In theory, he inherits such advantages at Coastal Carolina, where he embarks on his first season as a collegiate head coach. First and foremost, he and offensive coordinator Travis Trickett kept Grayson McCall in town. Coastal has won 31 games since McCall took over Jamey Chadwell’s unique attack, and history suggests that Beck will utilize a quarterback’s mobility when it’s an option — it certainly is in McCall’s case.
McCall’s supporting cast is experienced too: Two all-conference linemen are gone, but the line could still start as many as four seniors, and the skill corps is loaded. CJ Beasley and Reese White combined to rush for 1,261 yards last season, and sophomore Braydon Bennett returns from injury after averaging 8.6 yards per carry in 2021. Even with last year’s late collapse, Coastal has finished in the offensive SP+ top 40 for three straight years, and it will be disappointing if the Chants don’t do it again in 2023.
The defense in particular is where things collapsed last season. After climbing as high as 52nd in defensive SP+ in 2020, the Chants ranked just 108th last season. They were still disruptive against the run, and linebackers JT Killen and Shane Bruce could assure that remains the case (though losing tackle Jerrod Clark and his 21 run stops hurts). The secondary, however, was a disaster. Despite a strong pass rush, Coastal ranked 114th in passing success rate allowed, 127th in yards allowed per dropback and 128th in first downs allowed per completion. Horrific. Beck brought in a small-school cornerback transfer (Abraham Temoney III from Division II’s Erskine) and a pair of jucos, but there’s no clear talent upgrade for veteran coordinator Craig Naivar to work with. That could be an issue.
With JMU’s uncertain eligibility and a manageable schedule, Coastal is in decent position to secure a return trip to the Sun Belt championship game if Beck is worth his salt as head coach. But the pass defense and the uncertainty involved with the only coaching change in the division loom overhead.
There’s room for another East contender. Is it Marshall or App State? (Or both?) Coastal’s collapse overshadowed another one. Despite an exhausting early slate and an upset loss to Texas State, App State was still 5-3 and 40th in SP+ heading into November before road losses to Coastal, Marshall and ODU (the first two more forgivable than the last) knocked the Mountaineers to 6-6. They were one of college football’s brightest early-season stories, but because they had two wins over FCS foes, they finished short of bowl eligibility and spent December at home.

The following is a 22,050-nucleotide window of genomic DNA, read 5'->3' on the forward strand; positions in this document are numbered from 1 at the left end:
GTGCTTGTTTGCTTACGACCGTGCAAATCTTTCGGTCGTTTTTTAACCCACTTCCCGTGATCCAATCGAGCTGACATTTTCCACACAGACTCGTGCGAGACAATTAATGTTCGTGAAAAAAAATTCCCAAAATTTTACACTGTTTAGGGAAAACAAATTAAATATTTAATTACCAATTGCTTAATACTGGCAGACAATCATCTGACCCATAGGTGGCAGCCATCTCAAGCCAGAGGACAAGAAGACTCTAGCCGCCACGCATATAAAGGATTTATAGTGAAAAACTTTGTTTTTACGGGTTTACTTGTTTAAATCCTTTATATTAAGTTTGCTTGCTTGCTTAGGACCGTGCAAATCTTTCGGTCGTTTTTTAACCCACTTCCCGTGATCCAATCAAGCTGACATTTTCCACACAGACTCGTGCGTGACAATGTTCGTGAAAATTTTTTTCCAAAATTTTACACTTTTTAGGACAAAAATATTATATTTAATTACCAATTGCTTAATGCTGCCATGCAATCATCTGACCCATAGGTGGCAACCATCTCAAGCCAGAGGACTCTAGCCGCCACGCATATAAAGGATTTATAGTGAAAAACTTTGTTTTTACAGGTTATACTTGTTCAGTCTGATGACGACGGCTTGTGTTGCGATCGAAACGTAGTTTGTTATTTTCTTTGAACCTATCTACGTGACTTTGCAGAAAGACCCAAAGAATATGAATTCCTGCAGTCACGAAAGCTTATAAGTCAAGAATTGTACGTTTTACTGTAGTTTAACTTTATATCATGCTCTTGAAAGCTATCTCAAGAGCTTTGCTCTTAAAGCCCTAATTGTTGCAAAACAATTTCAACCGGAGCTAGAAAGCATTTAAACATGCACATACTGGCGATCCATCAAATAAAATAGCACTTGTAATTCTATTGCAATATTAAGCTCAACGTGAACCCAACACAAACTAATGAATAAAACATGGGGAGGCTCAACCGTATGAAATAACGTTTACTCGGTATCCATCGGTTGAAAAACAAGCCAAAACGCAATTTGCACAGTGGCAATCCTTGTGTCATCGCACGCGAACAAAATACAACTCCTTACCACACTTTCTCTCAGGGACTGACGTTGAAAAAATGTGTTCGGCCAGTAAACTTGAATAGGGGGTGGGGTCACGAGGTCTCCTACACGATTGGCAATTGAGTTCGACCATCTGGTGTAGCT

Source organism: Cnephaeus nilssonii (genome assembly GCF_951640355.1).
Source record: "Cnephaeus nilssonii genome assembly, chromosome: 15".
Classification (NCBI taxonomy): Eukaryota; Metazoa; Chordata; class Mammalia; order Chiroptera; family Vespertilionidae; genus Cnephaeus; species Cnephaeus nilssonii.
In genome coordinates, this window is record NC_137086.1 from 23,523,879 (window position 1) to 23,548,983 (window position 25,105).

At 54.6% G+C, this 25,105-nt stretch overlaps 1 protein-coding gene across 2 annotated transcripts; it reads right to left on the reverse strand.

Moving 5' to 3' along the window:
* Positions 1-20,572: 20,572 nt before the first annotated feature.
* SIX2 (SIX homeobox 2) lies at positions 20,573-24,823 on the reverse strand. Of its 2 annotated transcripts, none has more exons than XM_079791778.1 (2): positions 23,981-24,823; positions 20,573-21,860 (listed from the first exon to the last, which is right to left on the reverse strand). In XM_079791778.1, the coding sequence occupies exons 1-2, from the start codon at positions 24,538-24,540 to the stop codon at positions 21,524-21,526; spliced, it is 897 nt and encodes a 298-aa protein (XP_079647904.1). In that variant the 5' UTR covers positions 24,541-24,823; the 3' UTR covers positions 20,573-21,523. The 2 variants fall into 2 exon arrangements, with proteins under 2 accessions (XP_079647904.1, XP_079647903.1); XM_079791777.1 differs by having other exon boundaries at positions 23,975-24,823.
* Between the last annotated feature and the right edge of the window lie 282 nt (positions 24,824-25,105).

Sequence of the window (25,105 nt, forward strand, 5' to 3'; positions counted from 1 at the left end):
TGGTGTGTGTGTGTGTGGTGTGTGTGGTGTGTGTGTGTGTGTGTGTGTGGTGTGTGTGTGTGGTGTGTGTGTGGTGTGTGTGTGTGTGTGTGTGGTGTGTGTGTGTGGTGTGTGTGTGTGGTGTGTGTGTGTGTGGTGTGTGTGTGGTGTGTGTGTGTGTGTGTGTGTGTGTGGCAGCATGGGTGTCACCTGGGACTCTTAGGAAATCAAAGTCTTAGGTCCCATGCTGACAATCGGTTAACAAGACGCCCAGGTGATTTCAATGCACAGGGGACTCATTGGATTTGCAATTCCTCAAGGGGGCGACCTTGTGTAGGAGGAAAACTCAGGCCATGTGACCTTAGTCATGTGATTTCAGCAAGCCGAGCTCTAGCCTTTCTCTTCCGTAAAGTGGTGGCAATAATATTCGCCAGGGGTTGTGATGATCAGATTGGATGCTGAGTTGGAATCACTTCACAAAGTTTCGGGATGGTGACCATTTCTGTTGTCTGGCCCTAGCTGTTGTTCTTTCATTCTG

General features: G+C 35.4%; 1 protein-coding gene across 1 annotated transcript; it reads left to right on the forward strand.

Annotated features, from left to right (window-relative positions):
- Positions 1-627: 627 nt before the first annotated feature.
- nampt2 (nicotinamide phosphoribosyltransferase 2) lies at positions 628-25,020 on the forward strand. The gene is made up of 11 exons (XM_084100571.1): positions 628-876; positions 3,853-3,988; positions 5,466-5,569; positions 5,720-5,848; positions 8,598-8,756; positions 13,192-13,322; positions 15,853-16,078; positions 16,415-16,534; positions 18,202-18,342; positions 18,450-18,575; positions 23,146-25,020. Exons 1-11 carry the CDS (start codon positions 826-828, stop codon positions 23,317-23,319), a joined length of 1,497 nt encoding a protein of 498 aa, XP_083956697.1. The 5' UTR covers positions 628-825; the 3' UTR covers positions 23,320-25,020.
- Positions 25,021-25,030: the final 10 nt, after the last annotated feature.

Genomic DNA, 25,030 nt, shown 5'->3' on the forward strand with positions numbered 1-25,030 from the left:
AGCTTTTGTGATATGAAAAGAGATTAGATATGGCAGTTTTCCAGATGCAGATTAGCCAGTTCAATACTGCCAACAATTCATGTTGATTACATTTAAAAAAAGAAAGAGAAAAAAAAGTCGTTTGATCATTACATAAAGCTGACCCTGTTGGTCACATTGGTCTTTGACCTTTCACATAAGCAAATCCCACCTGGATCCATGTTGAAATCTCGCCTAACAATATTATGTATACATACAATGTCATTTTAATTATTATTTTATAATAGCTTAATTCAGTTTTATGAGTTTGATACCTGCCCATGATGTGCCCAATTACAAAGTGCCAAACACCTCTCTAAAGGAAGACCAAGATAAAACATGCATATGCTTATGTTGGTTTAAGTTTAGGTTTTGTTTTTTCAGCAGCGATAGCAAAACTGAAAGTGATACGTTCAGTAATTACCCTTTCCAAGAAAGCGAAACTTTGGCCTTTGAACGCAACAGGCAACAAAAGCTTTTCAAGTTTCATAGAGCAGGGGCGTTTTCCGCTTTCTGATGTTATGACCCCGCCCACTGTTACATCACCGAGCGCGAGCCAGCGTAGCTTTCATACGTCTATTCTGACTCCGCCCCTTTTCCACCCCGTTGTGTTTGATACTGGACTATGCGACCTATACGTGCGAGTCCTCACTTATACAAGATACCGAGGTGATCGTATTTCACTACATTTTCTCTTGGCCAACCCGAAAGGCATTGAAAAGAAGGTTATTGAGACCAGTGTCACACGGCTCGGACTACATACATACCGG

Marshall’s trajectory was the direct opposite. Charles Huff’s Thundering Herd started just 4-4 due to a dismal offense and frustrating losses to Bowling Green and Louisiana, but the offense improved just enough behind freshman quarterback Cam Fancher to get out of the dominant defense’s way. They won their last five games, averaging just 23.8 points per game in that span but allowing a paltry 13.6. SP+ ranked the Herd 122nd on offense (and 121st in special teams) and eighth on defense.
SP+ likes Marshall a bit more than App this season, but I can’t decide. Fancher had a run of strong November performances, but the offense still must replace last year’s three best players in running back Khalan Laborn, receiver Corey Gammage and left guard Cedrice Paillant. The return of Rasheen Ali from injury will help; he rushed for 1,401 yards in 2021, then knocked out 273 in the last three games of last season. The line should still have solid experience, but there are no proven big-play threats in the receiving corps. Scoring some easy points via chunk plays could be important if or when the defense regresses. Of the 14 defenders who logged 300-plus snaps, eight are gone. So is coordinator Lance Guidry, who was promoted to the same job at Miami.